Macier Izturis started the inning with a ground-rule double over the right-field fence, and Aybar singled to center two batters later. It scored Izturis, and provided an opportunity for the Angels to rattle Burnett with their running game.

Aybar stole second, and Burnett hit Figgins with a pitch. Two batters later, he walked Torii Hunter on a fastball that shot off catcher Jose Molina’s leg and bounced into the stands, saving the Yankees a run only because the ball leaving the field killed the play.

Incensed with the ruling, the Angels got another gift from Burnett on the next at-bat.

With Vladimir Guerrero at the plate, Burnett threw a 57-foot curveball, a bouncer that skipped away from Molina as Aybar scored the game-tying run.

When the inning ended, Burnett had thrown 33 pitches, running his total to 90 for the night. He threw first-pitch balls to all but one hitter he faced. And he’d blown his shot at a win.

All of a sudden, the three double plays the Yankees hit into (two with Burnett in the game, one after) became a bigger issue.

They needed three relievers to get them through the seventh and eighth, with Girardi calling on Mariano Rivera with two outs and two men on in a tie game, rather than saving him for a stint in extra innings.

It worked while Rivera was in the game he threw 2 1/3 shutout innings, the most hes worked in a postseason game since 2003. But the Yankees continued to fritter away chances; they left runners on first and third in the ninth and stranded runners on first and second in the 10th.

With Rivera gone and a steady rain falling as Saturday turned to Sunday, the Angels seized their opportunity.

Gary Matthews drew a leadoff walk off Alfredo Aceves, the first reliever up in the contingency plan the Yankees figured they’d never need the game outlasting Rivera. Aybar sacrificed him to second, and Figgins punched an Aceves curveball to left, scoring Matthews and adding shock to sogginess at Yankee Stadium.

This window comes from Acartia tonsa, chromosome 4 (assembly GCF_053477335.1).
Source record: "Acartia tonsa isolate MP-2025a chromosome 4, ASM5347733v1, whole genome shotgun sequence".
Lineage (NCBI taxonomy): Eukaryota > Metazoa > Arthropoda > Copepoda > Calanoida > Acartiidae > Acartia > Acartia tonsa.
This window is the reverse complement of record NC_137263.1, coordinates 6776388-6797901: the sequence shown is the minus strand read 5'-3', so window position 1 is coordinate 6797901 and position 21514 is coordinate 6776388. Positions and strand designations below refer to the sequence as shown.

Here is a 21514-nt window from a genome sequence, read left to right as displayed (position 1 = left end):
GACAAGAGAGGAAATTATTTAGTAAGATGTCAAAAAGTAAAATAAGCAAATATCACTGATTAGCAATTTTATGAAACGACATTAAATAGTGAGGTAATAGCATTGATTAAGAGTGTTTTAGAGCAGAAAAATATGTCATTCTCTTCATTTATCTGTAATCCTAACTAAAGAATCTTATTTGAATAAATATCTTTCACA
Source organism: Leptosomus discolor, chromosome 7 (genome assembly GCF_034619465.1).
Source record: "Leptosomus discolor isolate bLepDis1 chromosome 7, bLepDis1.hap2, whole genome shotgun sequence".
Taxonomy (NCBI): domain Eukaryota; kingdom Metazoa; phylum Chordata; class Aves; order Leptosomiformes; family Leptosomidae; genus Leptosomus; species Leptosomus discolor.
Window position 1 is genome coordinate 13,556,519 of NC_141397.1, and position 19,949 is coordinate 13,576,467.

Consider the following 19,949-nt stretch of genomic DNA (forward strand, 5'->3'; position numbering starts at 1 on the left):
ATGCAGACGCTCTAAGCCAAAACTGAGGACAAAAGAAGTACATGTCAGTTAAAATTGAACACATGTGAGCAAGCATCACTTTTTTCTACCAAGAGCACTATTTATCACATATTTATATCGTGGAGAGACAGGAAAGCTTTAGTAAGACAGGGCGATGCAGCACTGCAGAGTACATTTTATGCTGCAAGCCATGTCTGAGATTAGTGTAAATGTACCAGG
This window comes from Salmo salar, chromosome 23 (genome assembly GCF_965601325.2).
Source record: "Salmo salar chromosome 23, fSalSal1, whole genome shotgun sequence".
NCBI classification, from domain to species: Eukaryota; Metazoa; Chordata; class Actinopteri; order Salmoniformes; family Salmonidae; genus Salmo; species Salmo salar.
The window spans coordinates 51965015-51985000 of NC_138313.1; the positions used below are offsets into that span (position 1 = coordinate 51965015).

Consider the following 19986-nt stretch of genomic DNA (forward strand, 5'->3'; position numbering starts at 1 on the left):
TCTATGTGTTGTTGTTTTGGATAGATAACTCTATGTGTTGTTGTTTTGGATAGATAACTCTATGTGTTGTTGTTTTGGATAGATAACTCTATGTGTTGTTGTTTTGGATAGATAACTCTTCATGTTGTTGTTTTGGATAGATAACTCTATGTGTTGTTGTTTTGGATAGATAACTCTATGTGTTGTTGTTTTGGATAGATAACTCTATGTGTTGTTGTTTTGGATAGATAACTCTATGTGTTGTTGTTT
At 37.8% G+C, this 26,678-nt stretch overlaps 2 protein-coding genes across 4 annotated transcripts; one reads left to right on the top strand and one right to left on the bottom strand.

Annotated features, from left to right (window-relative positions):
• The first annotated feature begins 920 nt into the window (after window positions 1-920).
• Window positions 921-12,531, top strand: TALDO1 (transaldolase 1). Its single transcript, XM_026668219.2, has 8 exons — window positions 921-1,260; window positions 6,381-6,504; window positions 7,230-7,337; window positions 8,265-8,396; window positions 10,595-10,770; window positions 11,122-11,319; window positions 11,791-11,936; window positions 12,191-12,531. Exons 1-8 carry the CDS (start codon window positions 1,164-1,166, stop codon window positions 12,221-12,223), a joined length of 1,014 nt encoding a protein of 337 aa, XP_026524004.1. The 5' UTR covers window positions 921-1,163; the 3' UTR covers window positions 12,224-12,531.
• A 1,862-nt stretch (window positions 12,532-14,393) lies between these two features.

But when Angels closer Brian Fuentes finally came out for the 11th, and the Yankees best hope was waiting for him: a resurgent Rodriguez, who had transformed himself from playoff scapegoat to hero in the span of three torrid games against the Minnesota Twins.

And with the Yankees again needing him to tie the game with a homer, Rodriguez did it.

He blasted a high fastball from Fuentes to right field. Bobby Abreu gave chase, slamming against the wall so hard that one of his fingers popped out of his glove. But it didn’t matter.

Rodriguez’s shot spiked off the top of the fence before landing back on the field, with first-base umpire Bill Miller signaling home run as the Angels tried to trap Rodriguez in a rundown during his home run trot.

“I was trying to elevate the pitch, and just missed my spot,” Fuentes said. “Obviously, it hurts.”

Both teams left runners in scoring position in the 12th, with Rodriguez flying out to end the inning with the bases loaded. The Yankees ducked out of one more jam with reliever David Robertson in the 13th, setting the stage for their madcap win.

“We did a lot of good things on that field tonight,” Angels manager Mike Scioscia said. “What hurt us was runners in scoring position. We’re going back home and this series can swing in a heartbeat. Well come out, play a good ballgame, grind it out pitch-by-pitch and start all over.”